Congratulations to tenth grader Stephane Hatgis-Kessel, who appeared with Chancellor Stephen Spahn on FOX Business Network's “Varney & Co.” ― the highest-rated daytime financial program in the country! Watch the segment here.
Stephane was invited to share his customizable, 3-D printed prosthetic hand designed to help people with lower-arm amputations ― hundreds of thousands and many in war-torn and developing countries ― who can't afford them. Called The Hephaestus Hand, it is intended to restore everyday basic motor skill functions, such as opening a door, picking up a glass, etc.
Unlike most other 3-D prosthetic hands, which require the wrist to be intact, The Hephaestus Hand is intended for people with amputations below the elbow and above the wrist. Most of its parts are made from the same plastic as Legos, and the hand is operated through a motor and a sensor that picks up muscle signals. The 3-D technology makes Stephane’s invention significantly less costly than prosthetics that restore fine motor skills and carry a price tag upwards of $65,000. At only $300, The Hephaestus Hand will be much more accessible and improve the quality of life after amputation for many more people, including veterans.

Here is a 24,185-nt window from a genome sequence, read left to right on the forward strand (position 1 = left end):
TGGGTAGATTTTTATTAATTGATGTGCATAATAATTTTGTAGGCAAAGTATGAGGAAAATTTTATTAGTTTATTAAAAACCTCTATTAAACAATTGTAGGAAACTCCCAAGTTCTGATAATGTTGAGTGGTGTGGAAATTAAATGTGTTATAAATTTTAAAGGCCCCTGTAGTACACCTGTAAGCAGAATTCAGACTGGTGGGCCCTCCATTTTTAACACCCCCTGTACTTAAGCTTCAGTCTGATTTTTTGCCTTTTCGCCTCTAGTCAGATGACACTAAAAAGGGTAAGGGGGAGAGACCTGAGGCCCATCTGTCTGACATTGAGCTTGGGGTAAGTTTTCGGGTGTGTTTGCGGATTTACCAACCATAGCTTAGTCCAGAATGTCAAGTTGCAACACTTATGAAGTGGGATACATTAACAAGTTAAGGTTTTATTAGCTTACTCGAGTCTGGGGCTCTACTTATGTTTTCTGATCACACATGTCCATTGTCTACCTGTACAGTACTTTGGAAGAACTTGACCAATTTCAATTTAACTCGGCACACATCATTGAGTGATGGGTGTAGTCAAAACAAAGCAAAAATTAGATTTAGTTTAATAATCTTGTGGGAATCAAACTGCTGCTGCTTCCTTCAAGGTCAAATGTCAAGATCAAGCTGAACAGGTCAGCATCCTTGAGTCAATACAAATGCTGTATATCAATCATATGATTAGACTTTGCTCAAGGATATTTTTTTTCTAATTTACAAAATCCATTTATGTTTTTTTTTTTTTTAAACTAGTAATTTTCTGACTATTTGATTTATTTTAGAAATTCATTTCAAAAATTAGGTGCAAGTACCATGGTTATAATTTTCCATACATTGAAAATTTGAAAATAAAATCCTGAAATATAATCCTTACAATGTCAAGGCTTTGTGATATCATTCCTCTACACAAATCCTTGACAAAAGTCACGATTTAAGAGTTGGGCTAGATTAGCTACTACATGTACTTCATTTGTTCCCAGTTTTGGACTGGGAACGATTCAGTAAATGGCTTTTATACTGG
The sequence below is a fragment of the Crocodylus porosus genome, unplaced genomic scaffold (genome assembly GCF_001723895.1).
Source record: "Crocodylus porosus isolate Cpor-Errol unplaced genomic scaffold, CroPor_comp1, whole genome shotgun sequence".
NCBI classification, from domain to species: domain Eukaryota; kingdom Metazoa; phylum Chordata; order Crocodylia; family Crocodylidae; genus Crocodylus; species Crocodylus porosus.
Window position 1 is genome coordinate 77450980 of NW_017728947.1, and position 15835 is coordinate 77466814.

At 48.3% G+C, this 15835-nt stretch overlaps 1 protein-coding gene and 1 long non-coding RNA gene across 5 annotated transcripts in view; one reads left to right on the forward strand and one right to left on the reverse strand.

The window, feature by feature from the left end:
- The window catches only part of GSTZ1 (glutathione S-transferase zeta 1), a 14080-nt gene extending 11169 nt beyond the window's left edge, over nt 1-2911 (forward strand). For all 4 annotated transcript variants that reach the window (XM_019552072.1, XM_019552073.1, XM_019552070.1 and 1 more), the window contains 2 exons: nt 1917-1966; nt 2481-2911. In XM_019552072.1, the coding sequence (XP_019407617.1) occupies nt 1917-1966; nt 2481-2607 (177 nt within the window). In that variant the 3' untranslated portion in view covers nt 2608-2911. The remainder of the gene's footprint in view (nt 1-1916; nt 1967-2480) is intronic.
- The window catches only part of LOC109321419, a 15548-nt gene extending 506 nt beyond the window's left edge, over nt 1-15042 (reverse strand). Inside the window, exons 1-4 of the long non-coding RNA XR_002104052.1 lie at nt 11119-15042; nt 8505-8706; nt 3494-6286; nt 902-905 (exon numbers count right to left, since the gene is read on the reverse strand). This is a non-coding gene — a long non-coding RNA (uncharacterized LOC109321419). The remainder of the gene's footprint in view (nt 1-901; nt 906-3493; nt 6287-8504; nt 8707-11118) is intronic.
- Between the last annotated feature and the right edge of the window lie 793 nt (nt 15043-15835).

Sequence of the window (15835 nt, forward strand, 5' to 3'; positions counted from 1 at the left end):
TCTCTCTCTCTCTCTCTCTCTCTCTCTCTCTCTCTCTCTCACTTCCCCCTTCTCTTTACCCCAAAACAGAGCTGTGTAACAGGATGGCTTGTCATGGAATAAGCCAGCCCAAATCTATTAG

Stephane began working on his project in sixth grade and continued in Spark Tank, Dwight's incubator designed to nurture entrepreneurial, innovation, and leadership skills beyond the classroom.
"In Spark Tank, I learned to better manage a budget and improved my robotics and programming knowledge beyond what I thought was possible," Stephane says. "I definitely would not have been pushed to get my project to where it is today without Spark Tank. There is a community of innovation here."
What’s next for Stephane? He looks forward to beginning user testing and to refining and making the hand smaller. Presently, he is working on adding a functional rotating wrist, which no other current 3-D prosthetic hand has.
We have no doubt that Stephane will have a significant impact on the world with his Hephaestus Hand. In fact, he already has, by inspiring his peers on campus and other young innovators well beyond Dwight who have seen his accomplishment on TV and online!